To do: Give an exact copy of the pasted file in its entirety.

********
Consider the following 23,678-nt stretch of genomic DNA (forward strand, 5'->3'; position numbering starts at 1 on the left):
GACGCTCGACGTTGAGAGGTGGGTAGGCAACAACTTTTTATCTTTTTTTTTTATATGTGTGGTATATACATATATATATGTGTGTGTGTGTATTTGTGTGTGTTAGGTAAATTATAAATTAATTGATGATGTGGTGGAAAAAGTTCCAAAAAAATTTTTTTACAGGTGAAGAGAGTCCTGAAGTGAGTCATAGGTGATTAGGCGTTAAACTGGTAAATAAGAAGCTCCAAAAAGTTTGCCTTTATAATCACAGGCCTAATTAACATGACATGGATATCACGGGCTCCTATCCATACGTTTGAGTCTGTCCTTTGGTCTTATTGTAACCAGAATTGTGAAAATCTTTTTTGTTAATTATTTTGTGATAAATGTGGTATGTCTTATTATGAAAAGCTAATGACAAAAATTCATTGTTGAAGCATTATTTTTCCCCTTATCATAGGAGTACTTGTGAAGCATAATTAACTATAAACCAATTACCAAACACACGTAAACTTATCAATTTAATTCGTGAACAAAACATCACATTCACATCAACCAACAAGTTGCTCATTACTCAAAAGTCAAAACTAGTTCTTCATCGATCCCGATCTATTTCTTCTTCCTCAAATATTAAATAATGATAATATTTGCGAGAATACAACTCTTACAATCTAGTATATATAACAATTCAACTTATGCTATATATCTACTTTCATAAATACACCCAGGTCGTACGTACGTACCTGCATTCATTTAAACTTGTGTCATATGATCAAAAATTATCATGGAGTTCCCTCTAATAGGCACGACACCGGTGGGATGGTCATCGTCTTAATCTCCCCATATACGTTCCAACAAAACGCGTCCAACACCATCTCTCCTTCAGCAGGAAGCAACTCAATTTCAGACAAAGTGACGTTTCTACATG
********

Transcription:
Consider the following 23,678-nt stretch of genomic DNA (forward strand, 5'->3'; position numbering starts at 1 on the left):
GACGCTCGACGTTGAGAGGTGGGTAGGCAACAACTTTTTATCTTTTTTTTTTATATGTGTGGTATATACATATATATATGTGTGTGTGTGTATTTGTGTGTGTTAGGTAAATTATAAATTAATTGATGATGTGGTGGAAAAAGTTCCAAAAAAATTTTTTTACAGGTGAAGAGAGTCCTGAAGTGAGTCATAGGTGATTAGGCGTTAAACTGGTAAATAAGAAGCTCCAAAAAGTTTGCCTTTATAATCACAGGCCTAATTAACATGACATGGATATCACGGGCTCCTATCCATACGTTTGAGTCTGTCCTTTGGTCTTATTGTAACCAGAATTGTGAAAATCTTTTTTGTTAATTATTTTGTGATAAATGTGGTATGTCTTATTATGAAAAGCTAATGACAAAAATTCATTGTTGAAGCATTATTTTTCCCCTTATCATAGGAGTACTTGTGAAGCATAATTAACTATAAACCAATTACCAAACACACGTAAACTTATCAATTTAATTCGTGAACAAAACATCACATTCACATCAACCAACAAGTTGCTCATTACTCAAAAGTCAAAACTAGTTCTTCATCGATCCCGATCTATTTCTTCTTCCTCAAATATTAAATAATGATAATATTTGCGAGAATACAACTCTTACAATCTAGTATATATAACAATTCAACTTATGCTATATATCTACTTTCATAAATACACCCAGGTCGTACGTACGTACCTGCATTCATTTAAACTTGTGTCATATGATCAAAAATTATCATGGAGTTCCCTCTAATAGGCACGACACCGGTGGGATGGTCATCGTCTTAATCTCCCCATATACGTTCCAACAAAACGCGTCCAACACCATCTCTCCTTCAGCAGGAAGCAACTCAATTTCAGACAAAGTGACGTTTCTACATG